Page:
that your problem is less a question of easement than it is of zoning. Now there's zoning, and then there's Zoning, if you know what I mean. I have some questions about your situation. Where I live, when someone refers to the "county" in the way you have in your clarification, they generally mean that it's unincorporated area surrounding a nearby municipality within the same County. I don't know if that's your situation or not. It may or may not even matter. But here are some things to think about.
1. In unincorporated areas it is not uncommon to see "zoning" limited to identifying that "here is agricultural," "here is light industrial," "here is residential," etc. As opposed to what I think of as Zoning--within incorporated areas, which very often includes things like setback requirements (from the road, from the adjoining property line, from the neighboring house, from the sidewalk, from the ....), can include rules about signage, color, materials, garbage, junk cars, etc., depending on where you live and how persnickety they got when they really got going on planning the community. Now, on the other hand, some Counties have been very long-sighted and included such provisions for unincorporated areas as well.
2. You know, I'm sure, whether you are in an incorporated area of a municipality or in an unincorporated area of your County. So, if in the municipality, you want to go down to the Planning Commission, or similar type office for the municipality, and request to view the zoning regulations. In reading these, be on the alert for information on setbacks. They may not use the term--they may simply state that no structure can be erected within a particular distance of the road, sidewalk, etc.
3. You should visit the County Planning Commission for the same purpose if you are in an unincorporated area.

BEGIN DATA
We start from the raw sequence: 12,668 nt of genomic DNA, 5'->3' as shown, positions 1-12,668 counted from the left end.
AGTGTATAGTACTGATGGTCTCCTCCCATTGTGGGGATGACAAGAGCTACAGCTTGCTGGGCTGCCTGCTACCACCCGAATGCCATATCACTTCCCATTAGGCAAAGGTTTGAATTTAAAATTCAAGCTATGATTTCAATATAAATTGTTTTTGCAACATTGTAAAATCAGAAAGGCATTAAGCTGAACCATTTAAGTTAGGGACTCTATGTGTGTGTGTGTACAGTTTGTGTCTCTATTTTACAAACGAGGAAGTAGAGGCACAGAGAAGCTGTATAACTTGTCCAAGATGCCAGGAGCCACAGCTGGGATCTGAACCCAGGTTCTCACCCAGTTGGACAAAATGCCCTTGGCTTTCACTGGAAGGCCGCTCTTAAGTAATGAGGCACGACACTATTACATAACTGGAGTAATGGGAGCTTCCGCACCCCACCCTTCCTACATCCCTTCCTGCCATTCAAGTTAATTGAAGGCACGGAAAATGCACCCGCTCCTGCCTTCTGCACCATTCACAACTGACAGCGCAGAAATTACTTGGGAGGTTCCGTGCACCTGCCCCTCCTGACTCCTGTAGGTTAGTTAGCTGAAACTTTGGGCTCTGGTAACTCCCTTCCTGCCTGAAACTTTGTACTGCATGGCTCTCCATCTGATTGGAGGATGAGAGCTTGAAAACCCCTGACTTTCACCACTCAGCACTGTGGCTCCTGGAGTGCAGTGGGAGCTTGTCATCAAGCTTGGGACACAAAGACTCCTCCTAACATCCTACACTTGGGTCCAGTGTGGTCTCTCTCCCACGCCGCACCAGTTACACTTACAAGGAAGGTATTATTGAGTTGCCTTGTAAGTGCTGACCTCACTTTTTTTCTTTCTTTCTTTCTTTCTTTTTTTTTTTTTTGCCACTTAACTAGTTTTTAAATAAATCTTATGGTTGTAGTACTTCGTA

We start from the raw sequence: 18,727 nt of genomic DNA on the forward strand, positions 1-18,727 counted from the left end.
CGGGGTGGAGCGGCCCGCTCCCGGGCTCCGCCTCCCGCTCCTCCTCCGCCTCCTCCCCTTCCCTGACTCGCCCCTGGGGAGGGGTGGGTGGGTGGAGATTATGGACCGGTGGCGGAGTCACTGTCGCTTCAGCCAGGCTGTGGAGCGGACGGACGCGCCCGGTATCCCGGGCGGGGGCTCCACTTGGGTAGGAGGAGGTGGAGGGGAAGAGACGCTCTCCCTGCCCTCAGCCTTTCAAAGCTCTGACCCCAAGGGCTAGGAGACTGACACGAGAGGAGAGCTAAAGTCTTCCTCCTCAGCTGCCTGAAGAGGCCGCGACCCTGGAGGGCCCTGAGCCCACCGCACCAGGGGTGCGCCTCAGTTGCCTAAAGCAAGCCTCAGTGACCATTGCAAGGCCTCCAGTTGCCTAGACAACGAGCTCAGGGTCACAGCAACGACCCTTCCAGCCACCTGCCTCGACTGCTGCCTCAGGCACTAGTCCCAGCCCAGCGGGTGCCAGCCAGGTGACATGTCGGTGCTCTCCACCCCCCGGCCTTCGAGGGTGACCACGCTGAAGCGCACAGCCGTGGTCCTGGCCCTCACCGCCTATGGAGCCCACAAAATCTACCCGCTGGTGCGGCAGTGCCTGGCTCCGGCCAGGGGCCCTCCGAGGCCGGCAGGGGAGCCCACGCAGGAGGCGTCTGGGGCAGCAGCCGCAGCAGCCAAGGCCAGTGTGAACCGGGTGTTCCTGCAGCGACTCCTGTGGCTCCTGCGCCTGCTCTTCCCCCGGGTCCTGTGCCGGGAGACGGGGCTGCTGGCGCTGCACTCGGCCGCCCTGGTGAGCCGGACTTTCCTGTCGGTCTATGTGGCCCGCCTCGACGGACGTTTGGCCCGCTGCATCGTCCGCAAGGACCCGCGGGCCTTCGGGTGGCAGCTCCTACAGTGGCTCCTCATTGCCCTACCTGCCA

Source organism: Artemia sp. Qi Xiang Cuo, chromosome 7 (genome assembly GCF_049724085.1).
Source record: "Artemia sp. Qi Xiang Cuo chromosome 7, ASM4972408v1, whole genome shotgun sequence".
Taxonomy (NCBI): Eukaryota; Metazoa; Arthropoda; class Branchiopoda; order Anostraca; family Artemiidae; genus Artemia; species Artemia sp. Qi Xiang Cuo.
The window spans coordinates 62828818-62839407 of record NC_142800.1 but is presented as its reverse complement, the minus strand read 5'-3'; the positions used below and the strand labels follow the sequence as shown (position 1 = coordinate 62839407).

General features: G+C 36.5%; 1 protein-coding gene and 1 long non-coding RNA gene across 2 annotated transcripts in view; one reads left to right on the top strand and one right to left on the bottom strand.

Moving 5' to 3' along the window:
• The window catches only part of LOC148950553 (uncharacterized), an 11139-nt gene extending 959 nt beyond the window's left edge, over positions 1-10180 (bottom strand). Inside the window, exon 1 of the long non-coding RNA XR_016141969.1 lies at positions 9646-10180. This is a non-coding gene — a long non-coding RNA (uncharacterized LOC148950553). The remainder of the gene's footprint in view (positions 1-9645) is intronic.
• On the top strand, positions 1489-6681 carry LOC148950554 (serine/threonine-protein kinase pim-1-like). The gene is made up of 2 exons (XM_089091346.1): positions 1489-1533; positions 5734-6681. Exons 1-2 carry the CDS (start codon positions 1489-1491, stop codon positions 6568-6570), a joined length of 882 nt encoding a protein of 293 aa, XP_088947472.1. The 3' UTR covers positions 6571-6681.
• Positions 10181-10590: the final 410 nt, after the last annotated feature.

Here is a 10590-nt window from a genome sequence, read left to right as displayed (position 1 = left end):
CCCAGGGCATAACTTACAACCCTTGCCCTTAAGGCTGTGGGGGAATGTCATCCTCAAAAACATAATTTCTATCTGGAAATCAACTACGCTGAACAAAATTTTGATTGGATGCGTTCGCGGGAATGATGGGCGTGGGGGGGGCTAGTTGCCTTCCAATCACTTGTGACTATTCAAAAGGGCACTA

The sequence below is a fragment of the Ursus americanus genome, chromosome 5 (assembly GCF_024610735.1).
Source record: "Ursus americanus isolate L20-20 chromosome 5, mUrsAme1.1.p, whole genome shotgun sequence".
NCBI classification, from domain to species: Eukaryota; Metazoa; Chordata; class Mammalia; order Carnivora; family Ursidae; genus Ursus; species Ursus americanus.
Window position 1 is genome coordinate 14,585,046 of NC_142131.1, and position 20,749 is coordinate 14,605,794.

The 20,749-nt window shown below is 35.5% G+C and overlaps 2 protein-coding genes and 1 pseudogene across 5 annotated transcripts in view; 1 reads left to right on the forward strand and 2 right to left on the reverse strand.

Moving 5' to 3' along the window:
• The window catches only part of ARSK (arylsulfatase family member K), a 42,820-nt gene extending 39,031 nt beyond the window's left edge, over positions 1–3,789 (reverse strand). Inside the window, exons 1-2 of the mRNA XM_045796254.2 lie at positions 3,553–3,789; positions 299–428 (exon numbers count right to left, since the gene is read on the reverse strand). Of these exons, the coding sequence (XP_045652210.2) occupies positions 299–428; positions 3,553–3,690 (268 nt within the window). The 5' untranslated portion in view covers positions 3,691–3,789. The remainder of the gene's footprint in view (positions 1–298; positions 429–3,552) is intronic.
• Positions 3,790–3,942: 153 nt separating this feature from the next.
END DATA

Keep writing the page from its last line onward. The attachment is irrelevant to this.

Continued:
4. While you're at either your municipal building or County building, check out the ordinances on junk cars, salvage piles, garbage collection/accumulation, pest infestations (these often will refer to accumulated debris and hiding places of human creation), and any of the other yucky stuff he's piling up. Watch closely for any type of legislation which makes reference to "NUISANCE."
5. How long your neighbor has been doing this is still of importance, because the County or municipal governing body can also be subject to losing property to an adverse possession claim. If he is using THEIR property in a manner which is adverse to their rightful ownership, and does it long enough, it will become his. I'm quite sure the governing body would wish to know of his use of its land.
6. In reading your clarification, I find I'm in need of another clarification: When you refer to his taking over the roadway, do you mean he is actually building ON the road itself, as if it were just extra land for him (seeing as how you have your own driveway, perhaps he figured, "what the heck"), or do you mean that he is building up so closely to the roadway that it's inherently obnoxious? And the junk cars--are they on the road, or on his land, but lined up right alongside the road?
Once you've done a little research, I'd say you will likely be on good ground to contact the attorney for the governing body where you live--could be the "county attorney," "state's attorney," or "district attorney" if you are in an unincorporated county area; if in an incorporated area--"city attorney," "corporate counsel," "village attorney," etc. They should be able to assist you in several potential ways:
A. If there is a zoning violation, they can file a complaint against him for violating the ordinance. This may be civil or criminal or both. His failure to obtain a "variance" will be one of the things in issue.
B. They may have a nuisance action against him for the junk cars or debris piles.
C. They may wish to pursue a civil suit to "quiet title," which would clear up any questions about whose land this is (this is where the length of time comes in), or simply for trespass in order to kick him off. They can also file for an injunction, requiring him to cease and desist from these activities, and take remedial action to clear what he's already done.
D. They may simply issue him a citation, with a time frame for correcting the situation without any penalty if he does so, and a nice hefty fine if he does not.
If you are unable to interest the governing body's attorney in this situation (which I never can believe or understand when it occurs, but it does occasionally happen), then is the time to hire a lawyer of your own, and have that person seek appropriate recourse for you on your own behalf.
I am now finding myself very interested in your situation, so please post back or e-mail me and let me know what's happening. I sort of keep track of these types of cases. Strange hobby, I know, but I'm a land-use junkie. (It's better than painting brick. That's for you, Jay and Jim!!)